Quotations for Laughs #8 --- Golf
A golfer, trying to get out of a trap, said to a fellow player, "The traps on this course are very annoying, aren't they?"
The second golfer, trying to putt, replied, "Yes, they are. Would you please close yours?"
—Houston Post, Houston, Texas, March 2, 1955.
What is the most valuable shot in golf? Offhand, we should say the shot that lands closest to the hole.
—Grantland Rice, New York Tribune, New York, N.Y., Jan. 22, 1915.
The most important shot in golf is the one you miss.
—Grantland Rice, New York Tribune, New York, N.Y., Nov. 12, 1915.
Caddying–The only business in which it pays to be left holding the bag.
—Charlie Van Sickel, Tri-City Herald, Pasco, Kennewick & Richland, Wash., Dec. 24, 1965.
Old golfers never die; they just end up in a hole.
—Jack Weiller, Sarasota Journal, Sarasota, Fla., April 10, 1980.
Some wives can find spring cleaning aids at the grocery store, the hardware store and definitely out on the golf course.
—Howard C. “Buck” Herzog, Milwaukee Sentinel, Milwaukee, Wis., May 3, 1961.
He plays golf like a union man. He negotiates the final score.
—Bob Hope, Sports Illustrated, Chicago, Ill., March 26, 1979.
Golf is a lot like taxes: You drive hard to get to the green and then you wind up in a hole.
—Chicago Heights Star, Chicago Heights, Ill., May 22, 1959.
Man blames fate for other accidents, but feels personally responsible when he makes a hole-in-one.
—Houston Post, Houston, Texas, Sept. 20, 1960.
If you play golf for exercise, why not take as many strokes as possible and get you money’s worth?
—Robert Quillen, San Jose Evening News, San Jose, Calif., July 27, 1930.
Then there was the golfer who was so used to cheating that when he made a hole-in-one he put down a zero.
—G.B. Stonewall, Family Weekly, New York, N.Y., July 9, 1967.
Never pick up a lost golf ball until it stops rolling.
—Fletcher Knebel, Houston Post, Houston, Texas, Feb. 11, 1963.
If you don't watch your golfer opponent, he will compensate for bad lies with bad lies.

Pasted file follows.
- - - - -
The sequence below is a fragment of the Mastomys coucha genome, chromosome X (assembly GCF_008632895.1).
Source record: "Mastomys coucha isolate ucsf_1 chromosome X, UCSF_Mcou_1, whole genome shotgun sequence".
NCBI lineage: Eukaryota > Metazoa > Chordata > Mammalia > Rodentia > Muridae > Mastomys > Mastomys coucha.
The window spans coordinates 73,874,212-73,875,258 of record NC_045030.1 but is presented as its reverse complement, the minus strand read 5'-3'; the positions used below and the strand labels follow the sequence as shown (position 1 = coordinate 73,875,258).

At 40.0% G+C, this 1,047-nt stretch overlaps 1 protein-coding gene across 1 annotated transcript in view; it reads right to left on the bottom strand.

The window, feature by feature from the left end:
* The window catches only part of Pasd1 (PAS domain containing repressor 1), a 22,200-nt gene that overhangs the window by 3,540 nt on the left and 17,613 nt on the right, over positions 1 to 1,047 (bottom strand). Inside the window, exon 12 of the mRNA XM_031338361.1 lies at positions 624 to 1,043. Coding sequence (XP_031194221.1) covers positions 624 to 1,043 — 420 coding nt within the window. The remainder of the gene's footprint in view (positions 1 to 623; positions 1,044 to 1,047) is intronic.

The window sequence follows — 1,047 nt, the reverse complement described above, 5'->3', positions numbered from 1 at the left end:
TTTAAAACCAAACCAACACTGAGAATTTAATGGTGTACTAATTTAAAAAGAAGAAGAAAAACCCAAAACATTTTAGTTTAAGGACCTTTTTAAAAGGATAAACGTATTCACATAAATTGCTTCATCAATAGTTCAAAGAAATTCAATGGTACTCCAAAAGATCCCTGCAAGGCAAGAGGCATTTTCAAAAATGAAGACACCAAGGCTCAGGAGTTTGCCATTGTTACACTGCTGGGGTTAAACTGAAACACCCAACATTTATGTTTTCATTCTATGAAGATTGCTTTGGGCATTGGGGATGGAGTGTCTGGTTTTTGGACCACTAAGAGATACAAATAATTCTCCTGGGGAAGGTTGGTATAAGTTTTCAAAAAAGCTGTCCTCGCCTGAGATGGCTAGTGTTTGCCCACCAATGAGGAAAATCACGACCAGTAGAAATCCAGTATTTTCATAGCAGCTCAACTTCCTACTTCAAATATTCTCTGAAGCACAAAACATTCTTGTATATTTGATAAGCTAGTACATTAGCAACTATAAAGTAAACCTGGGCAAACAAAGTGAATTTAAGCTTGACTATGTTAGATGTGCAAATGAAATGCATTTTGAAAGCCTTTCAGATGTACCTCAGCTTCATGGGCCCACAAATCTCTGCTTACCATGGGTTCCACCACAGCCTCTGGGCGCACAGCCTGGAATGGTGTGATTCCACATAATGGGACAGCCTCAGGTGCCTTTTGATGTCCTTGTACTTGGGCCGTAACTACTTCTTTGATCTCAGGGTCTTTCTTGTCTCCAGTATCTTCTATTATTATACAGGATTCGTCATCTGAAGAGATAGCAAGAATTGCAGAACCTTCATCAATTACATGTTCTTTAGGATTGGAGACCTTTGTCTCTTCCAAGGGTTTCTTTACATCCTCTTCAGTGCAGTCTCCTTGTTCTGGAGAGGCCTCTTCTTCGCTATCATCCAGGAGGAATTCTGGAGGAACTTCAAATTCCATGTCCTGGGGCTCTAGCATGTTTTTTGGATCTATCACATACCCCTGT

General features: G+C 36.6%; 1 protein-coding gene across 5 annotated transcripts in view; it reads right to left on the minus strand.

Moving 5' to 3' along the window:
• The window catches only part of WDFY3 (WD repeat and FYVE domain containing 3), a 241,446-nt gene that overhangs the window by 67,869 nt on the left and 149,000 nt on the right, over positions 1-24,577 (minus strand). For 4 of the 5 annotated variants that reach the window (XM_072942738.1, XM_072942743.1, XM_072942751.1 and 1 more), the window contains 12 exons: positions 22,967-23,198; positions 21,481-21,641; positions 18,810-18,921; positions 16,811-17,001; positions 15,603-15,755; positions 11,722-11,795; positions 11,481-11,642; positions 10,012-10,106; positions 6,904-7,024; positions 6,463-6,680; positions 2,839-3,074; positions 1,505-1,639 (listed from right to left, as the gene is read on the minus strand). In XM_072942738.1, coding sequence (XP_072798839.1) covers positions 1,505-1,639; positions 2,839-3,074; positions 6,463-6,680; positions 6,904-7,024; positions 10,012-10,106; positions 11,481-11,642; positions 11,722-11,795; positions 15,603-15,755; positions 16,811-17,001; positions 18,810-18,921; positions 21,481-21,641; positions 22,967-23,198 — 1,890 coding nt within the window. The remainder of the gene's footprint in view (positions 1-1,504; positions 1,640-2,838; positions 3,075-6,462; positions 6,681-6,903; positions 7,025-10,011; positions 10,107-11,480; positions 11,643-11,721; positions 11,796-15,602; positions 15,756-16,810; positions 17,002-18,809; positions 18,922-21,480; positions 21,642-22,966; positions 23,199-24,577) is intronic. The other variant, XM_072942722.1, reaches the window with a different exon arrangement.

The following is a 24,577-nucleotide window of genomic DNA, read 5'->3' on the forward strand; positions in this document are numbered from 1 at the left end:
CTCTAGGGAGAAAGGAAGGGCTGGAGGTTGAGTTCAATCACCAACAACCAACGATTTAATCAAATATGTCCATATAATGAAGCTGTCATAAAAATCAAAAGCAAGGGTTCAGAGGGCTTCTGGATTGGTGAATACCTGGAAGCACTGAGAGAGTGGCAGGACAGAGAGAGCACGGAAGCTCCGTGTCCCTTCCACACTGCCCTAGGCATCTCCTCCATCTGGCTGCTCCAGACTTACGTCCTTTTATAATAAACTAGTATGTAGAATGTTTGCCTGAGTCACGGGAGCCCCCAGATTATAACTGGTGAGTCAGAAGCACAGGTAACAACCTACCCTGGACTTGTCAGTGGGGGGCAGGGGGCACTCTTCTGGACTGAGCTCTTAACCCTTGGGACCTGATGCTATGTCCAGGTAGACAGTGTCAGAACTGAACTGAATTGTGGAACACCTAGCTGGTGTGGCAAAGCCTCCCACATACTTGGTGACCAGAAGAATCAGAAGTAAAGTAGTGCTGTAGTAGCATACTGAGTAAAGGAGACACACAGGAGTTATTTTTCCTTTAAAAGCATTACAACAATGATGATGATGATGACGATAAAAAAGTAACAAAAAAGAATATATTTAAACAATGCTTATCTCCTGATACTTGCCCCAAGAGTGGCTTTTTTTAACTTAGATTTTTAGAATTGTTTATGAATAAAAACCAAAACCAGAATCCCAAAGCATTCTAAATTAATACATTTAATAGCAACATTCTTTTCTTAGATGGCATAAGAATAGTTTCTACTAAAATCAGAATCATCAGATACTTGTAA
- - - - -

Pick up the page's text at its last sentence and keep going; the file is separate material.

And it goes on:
—Olin Miller, Daily Clarion-Ledger, Jackson, Miss., Dec. 22, 1934.
Trouble with some golfers, they stand too close to the ball after they hit it.
—Houston Post, Houston, Texas, April 19, 1966.
Watching the golf of some players convinced us that in time they might level a range of mountains.
—W.P. Ball, New Orleans States, New Orleans, La., July 25, 1935.
The only good loser is a man playing golf with his boss.
—Jack Rosenbaum, San Francisco Examiner, San Francisco, Calif., Jan. 12, 1969.
Golf is a game where you part with good money for the privilege of getting in the hole.
—W.A. MacKenzie, The Leesburg Morning Commercial, Leesburg, Fla., June 24, 1927.
Courage is never a matter of quantity. It takes more nerve to sink a 4-foot putt than it does to hit a 250-yard drive.
—Grantland Rice, New York Tribune, New York, N.Y., Jan. 30, 1916.
Difference between an amateur golfer and an amateur gardener is that one of them uses the holes he digs.
—Orange Daily Leader, Orange, Texas, Aug. 7, 1922.
It's work when you sweat in the garden, but it's sport when you perspire on the golf course.
—Bert Moses, Lake Charles American Press, Lake Charles, La., July 27, 1945.
You can improve your golf by thinking the ball is the income tax collector's head.
—Crowley Daily Signal, Crowley, La., April 4, 1925.
A fellow who can smile while everything around him goes wrong is a golf caddie.
—Wesley S. Izzard, Amarillo Daily News, Amarillo, Texas, July 31, 1954.
When doubtful about your golf score, ask your opponent’s and then subtract two.
—The Daily Texan, Austin, Texas, Aug. 4, 1926.
Your golf score often depends greatly on how well you lie.
—Al Warden, Ogden Standard-Examiner, Ogden, Utah, Jan. 21, 1923.
And there’s nothing like hope. A man who made a hole-in-one this year hopes to do better next year.
—Hamilton G. Park, Salt Lake Tribune, Salt Lake City, Utah, Dec. 21, 1931.
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